[time-nuts] DIY Loran-C frequency receiver update (2)
phk at phk.freebsd.dk
Mon Oct 13 20:52:42 UTC 2008
In message <12050.1222638372 at critter.freebsd.dk>, Poul-Henning Kamp writes:
>Some time ago I send an email about my little project to create a
>LORAN-C frequency receiver for time-nuts purposes, here is an update.
I have gotten quite far with the software now, it can pull in any
signal that can reasonably be expected to be heard at my location.
The software tries to latch onto the strongest loran-station in the
GRI, but due to the approximately equal distance to the stations
it waffles between three different stations in the 9007 chain.
Here are the six signals it can dredge out of my test data:
The stations are:
Signal Location Relativ vol. Time to lock
7499M Sylt 1.000 16 s
6731Z Sylt 0.732 15 s
9007M Eiðe 0.043 98 s
9007X Bø 0.036 69 s
7001M Bø 0.022 60 s
9007Y Værlandet 0.021 90 s
If the software was told to skip the stong station and take one
of the weaker, more stations could be tracked, just like increasing
the integration time would enable pulling weaker stations out
of the noise.
Neither of this is the point however, the idea is to measure
the frequency of the strongest signal available.
The way the software works is the following:
Pick out every 100th sample (one per msec) and average these over
the GRI until a pattern of four spikes stand out in either ^v^^
(master) or ^^^v (slave) pattern, at least 2.5 standard deviations
over the set of up to 1000 buckets.
This tells us where the signal we want is, and which code it uses.
The first two plots from the top shows the results of this, with
the red bars indicating the best candidate signal.
Integrate the first 0..500 and 1000..1500 samples of each gri
and multiply the first set with the second set. Once the
relative result goes above or below +/- 0.75 we know if we
have the A or B period of the signal. This is the same for
master and slave codes, since they both have "++..." and "+-..."
in their A and B periods.
The middle plot shows the 1000 buckets and the result of this.
Integrate the 0..1000 samples summed over the full code.
This is where we will identify the 3rd zerocrossing and track
its position relative to the sample clock.
The fourth plot shows this.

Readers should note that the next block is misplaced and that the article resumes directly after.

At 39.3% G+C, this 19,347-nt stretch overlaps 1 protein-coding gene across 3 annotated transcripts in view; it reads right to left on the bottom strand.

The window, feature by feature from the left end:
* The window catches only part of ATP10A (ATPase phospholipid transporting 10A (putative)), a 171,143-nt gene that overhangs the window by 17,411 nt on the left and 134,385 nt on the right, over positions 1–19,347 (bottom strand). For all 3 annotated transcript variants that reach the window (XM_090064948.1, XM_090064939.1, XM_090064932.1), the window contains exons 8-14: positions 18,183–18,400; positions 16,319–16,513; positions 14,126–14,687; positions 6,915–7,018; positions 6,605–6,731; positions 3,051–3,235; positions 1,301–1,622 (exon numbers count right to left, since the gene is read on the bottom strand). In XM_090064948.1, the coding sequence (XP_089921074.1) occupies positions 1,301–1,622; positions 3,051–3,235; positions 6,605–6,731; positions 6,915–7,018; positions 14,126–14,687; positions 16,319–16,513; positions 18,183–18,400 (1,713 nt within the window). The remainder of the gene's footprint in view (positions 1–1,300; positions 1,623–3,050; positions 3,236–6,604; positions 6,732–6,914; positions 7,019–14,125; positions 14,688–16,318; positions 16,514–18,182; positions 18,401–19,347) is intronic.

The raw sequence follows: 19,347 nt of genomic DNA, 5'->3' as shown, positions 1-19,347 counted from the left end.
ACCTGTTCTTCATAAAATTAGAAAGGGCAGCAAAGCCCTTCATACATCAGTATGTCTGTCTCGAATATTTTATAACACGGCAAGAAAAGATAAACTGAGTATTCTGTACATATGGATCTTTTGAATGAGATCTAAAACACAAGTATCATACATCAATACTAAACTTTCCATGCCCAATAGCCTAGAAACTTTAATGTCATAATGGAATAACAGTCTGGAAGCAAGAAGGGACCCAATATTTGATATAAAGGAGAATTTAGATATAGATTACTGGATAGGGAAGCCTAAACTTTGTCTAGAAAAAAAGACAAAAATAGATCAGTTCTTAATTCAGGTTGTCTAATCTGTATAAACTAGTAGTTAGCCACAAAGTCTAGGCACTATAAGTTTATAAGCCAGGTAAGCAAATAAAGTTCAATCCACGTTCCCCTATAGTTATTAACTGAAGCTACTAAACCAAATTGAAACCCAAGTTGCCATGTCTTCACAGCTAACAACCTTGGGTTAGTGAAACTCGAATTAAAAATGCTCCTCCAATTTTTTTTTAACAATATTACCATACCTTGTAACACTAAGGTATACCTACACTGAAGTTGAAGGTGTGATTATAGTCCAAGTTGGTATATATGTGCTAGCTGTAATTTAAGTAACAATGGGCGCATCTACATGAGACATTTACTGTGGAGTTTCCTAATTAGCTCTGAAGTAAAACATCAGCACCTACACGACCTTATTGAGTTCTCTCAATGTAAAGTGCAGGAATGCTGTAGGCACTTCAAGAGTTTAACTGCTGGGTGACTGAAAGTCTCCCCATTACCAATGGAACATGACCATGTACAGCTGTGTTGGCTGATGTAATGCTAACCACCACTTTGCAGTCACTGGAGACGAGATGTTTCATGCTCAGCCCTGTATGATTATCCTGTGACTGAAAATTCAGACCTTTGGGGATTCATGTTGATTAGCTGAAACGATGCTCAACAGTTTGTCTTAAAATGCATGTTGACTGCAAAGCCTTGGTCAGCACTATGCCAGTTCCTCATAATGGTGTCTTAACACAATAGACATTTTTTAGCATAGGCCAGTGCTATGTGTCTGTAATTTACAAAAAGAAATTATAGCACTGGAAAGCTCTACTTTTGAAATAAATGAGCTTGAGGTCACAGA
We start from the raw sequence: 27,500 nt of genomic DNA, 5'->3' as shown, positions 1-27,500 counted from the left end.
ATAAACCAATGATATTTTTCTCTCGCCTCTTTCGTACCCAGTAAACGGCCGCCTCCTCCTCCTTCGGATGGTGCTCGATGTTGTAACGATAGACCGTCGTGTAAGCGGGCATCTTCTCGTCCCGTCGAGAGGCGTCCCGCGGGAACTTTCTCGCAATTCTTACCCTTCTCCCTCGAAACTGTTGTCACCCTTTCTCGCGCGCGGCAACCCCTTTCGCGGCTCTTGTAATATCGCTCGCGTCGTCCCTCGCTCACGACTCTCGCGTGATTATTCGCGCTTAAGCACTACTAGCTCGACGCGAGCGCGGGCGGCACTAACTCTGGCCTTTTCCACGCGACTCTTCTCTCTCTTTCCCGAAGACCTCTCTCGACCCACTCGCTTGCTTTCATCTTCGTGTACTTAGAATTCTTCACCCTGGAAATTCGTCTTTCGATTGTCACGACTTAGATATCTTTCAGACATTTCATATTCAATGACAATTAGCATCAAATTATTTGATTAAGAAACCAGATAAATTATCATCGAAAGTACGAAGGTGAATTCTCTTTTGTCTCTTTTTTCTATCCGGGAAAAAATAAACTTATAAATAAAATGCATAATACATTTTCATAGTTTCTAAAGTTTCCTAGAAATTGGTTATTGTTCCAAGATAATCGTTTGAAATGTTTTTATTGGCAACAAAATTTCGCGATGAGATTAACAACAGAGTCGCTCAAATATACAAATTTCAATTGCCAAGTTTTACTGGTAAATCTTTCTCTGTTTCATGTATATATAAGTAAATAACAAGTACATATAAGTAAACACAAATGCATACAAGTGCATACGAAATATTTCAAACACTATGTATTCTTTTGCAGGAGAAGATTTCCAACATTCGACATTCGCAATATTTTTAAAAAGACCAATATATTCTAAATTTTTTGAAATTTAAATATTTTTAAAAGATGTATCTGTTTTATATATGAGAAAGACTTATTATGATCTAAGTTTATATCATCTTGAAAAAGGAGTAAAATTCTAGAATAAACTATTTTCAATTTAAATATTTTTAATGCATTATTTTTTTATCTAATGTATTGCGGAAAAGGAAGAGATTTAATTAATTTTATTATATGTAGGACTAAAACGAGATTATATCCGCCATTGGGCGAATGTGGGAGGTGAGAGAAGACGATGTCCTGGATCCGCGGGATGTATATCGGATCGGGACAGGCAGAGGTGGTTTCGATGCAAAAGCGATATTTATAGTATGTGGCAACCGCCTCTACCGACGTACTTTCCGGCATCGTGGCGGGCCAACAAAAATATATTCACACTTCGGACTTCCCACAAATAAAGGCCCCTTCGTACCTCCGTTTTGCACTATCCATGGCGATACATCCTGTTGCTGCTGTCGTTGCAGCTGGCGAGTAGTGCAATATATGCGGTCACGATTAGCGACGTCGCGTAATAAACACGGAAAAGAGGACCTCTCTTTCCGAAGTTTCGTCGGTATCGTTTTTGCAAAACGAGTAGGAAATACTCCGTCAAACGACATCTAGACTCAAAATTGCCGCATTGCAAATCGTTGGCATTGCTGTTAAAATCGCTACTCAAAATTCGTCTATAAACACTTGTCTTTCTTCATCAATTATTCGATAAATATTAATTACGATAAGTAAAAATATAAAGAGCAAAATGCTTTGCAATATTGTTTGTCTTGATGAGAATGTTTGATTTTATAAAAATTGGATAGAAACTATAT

The fifth plot is a debugging aid and shows the full FRI
accumulated along with the fourth plot, at the left is the
A code of the tracked signal, in the middle the B code and
for some of the signals, other members of the chain are visible
along the line. See for instance page 2 where all the 6731
stations are visible.
Phase 4: is not coded yet, and consists of identifying the
3rd zero crossing and interpolating it's position between
One intesting detail is that the software does not work for
the 8000 Chayka chain, because averaging over the FRI or GRI
does not filter out broadcasting stations transmitting on
whole multiples of kHz.
The 8000 sample average corresponds to 8 msec of spectrum, so a
signal of 198 kHz would fit exactly 198 * 8 = 1584 periods into
the window and these will integrate just nicely.
Interestingly, this also works for pulling out frequency: integrating
the 8000 bucket multiplied by sin and cos for that frequency gives
a nice phase-vector for the BBC longwave station, or any other
station running on a multiple of 1 kHz.
This should not be a problem for north american chains which
have the XXX0 GRI format, but the averaging algorithm may
not be as effective on these as on the XXXX european GRIs.
Ohh, and the code is 592 lines of C code (exclusive the functions
to read data from my compressed files and to emit postscript plots).
Poul-Henning Kamp | UNIX since Zilog Zeus 3.20
phk at FreeBSD.ORG | TCP/IP since RFC 956
FreeBSD committer | BSD since 4.3-tahoe
Never attribute to malice what can adequately be explained by incompetence.
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